Mixing In Headphones – Is It Possible?

Mixing With Headphones – Is It Possible?

June 19, 2020 1 Comment

The days of every record being made in a commercial studio are long gone. In fact, some producers weren’t even born in those days. Now, productions are made everywhere from multimillion-dollar studios to bedrooms to airplanes. With so many people making recordings on laptops and without high dollar monitors or proper acoustic treatment, it makes sense that more and more mixing is being done with headphones.

Twenty years ago, though, suggesting headphones as a viable alternative to a traditional monitoring environment would have been blasphemy. So, is it still improper? Or can you expect to get a great mix in the cans?

Lost In Translation

The main goal in the mix stage of a production is to make a mix that sounds great (whatever that means for you and the song) across different platforms. Granted, a song is not going to sound the same on an iPhone as it does in Wembley Stadium, but it should still sound “right”. In theory, it doesn’t matter how you get there. In fact, the most tried and true way of achieving great translation is to check mixes on various listening systems – including headphones.

What’s The Difference, Anyway?

In years past, it was considered a no-no to mix with headphones because of a few key differences in the way headphones and speakers deliver sound to your ears.

Crosstalk

The main difference here is something called “acoustic crosstalk.” Said simply, when you listen to a mix on a set of monitors, both ears hear both speakers. Because there’s a difference in timing between when sound from one speaker arrives at one ear versus the other, your brain can locate elements in the stereo image simply based on a volume difference between the left and right channels. This doesn’t happen in headphones, as each ear only hears its own channel.

So, one of the key problems with mixing with headphones is stereo imaging, which can sound very different on the different mediums. There are a few ways technology attempts to make up for this, like HRTF (head related transfer function) processing and binaural recording, to name a couple, but nothing to date quite measures up to a real live set of speakers.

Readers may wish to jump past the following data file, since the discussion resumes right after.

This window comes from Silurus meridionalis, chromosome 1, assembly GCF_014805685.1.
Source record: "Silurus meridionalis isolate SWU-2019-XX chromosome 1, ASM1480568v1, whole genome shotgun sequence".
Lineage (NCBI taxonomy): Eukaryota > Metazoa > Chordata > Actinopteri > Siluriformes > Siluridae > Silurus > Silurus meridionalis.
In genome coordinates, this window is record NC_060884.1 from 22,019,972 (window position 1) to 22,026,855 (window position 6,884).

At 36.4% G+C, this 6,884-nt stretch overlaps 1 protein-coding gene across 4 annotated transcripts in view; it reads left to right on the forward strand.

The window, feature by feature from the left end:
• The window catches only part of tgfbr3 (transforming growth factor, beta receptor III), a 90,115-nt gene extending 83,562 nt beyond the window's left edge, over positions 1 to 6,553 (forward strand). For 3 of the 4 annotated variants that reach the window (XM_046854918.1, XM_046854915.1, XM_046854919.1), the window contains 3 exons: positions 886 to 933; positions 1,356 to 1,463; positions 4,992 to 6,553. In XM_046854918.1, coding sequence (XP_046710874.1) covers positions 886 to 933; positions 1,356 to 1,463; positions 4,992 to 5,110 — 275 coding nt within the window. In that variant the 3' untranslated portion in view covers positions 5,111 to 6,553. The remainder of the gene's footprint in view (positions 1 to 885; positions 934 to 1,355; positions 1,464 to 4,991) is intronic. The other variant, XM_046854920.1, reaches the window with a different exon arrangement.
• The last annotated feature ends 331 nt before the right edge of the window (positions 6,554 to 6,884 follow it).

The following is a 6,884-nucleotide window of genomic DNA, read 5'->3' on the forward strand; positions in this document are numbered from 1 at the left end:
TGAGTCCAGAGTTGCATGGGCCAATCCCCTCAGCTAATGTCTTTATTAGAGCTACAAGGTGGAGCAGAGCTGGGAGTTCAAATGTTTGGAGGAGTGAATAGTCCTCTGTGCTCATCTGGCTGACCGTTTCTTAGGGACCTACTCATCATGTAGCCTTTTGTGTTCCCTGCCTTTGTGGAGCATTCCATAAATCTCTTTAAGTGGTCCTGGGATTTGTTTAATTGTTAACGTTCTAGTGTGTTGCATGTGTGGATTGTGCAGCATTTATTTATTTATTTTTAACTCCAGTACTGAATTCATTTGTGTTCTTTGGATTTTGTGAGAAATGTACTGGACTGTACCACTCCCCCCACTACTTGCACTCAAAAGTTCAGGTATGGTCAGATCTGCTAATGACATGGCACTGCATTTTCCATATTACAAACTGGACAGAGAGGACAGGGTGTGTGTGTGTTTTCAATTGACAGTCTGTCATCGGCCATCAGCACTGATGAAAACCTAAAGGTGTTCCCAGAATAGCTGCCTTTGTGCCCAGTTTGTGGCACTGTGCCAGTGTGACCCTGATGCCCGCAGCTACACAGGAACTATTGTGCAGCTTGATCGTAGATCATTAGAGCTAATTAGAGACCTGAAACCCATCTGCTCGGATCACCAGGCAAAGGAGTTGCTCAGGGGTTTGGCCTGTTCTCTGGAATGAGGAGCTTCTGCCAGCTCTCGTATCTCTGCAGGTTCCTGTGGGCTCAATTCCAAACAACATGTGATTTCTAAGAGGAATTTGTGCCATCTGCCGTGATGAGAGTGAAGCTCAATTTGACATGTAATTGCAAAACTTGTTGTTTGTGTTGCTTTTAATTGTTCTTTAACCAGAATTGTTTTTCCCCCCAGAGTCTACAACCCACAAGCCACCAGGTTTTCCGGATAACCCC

Of course, this stereo “illusion” created by acoustic crosstalk is affected by reflections off nearby surfaces such as walls, ceilings, and even the desk. This is why most mixing rooms try to create a reflection free zone (RFZ) around the monitors and mix position.

If treating a room properly isn’t an option, creating a stereo image can prove even more difficult, and headphones may actually be the better option.

Minute Detail

Here’s a fact not often admitted by purists: we’ve always used headphones in the mix process (just not exclusively). The reason for that is you can certainly hear minute details in the mix better in a set of cans. The two best examples of this are edit points and reverbs.

Edit transitions quite often sound perfect in the room monitors and glaringly obvious in headphones. It’s always a good idea to check and get edits tight using headphones. Reverb levels, meanwhile, can be much easier to dial in using headphones. A common technique for subtle reverb sends on vocals that you want to sound natural is to put on the headphones and dial back the reverb level until you can’t hear it’s there unless you turn it off. In the cans, turning the reverb off will be obvious, and now you’ve found your sweet spot.

Yes, It’s Possible

Without putting too fine a point on it, yes, it is possible to achieve a great mix using headphones, even if headphones are all you have. You may need to adjust your technique a little, but it’s doable. A few things you may want to keep in mind for best success:

  • Use headphones that are designed for monitoring and have a flat response – preferably open backed.
  • Familiarize yourself with the sound of your headphones by listening to reference tracks.
  • Check mixes elsewhere – your car, your phone, earbuds like our EM902, a friend’s studio, a boom box.
  • Mix at low volumes. This is true for traditional monitoring as well.
  • Try a frequency compensation plugin – just be sure to apply the plugins to your reference tracks as well.
  • Try acoustic simulation software.
Just as in traditional mix monitoring, the main factor to consider is you. Practice, practice, practice and don’t give up until it’s great!


1 Response

Ivan
Ivan

June 24, 2020

This is well written with topics that are explained and easy to understand.
Thank You

Leave a comment

Comments will be approved before showing up.


Also in Audio Info & Education

Protecting Your Hearing In The Studio
Protecting Your Hearing In The Studio

July 30, 2020

We talked recently about protecting your hearing on stage, which is vitally important if you want to continue performing for any length of time. What’s not talked about as often is protecting your hearing as a studio musician, engineer, mixer, or producer.

Read More

Quick Home Studio Acoustics Primer
Quick Home Studio Acoustics Primer

July 27, 2020 2 Comments

Many musicians and home studio enthusiasts place top priority on expensive plugins, computers, monitors, and other gear. Those are great things, but the well-initiated know that when it comes to making a home studio great, acoustics is where you can get the most bang for your buck.

Read More

All About Column Arrays

May 13, 2020 5 Comments

All About Column Arrays

Today we want to answer a couple of pretty common questions about column array speakers, specfically our TRC Systems. It’s fair that these questions get asked because when any musician thinks of PA speakers they picture more traditional speaker enclosures. But, column arrays can be just as good as , or even better than, traditional PA speakers. So let’s dive into it...

Read More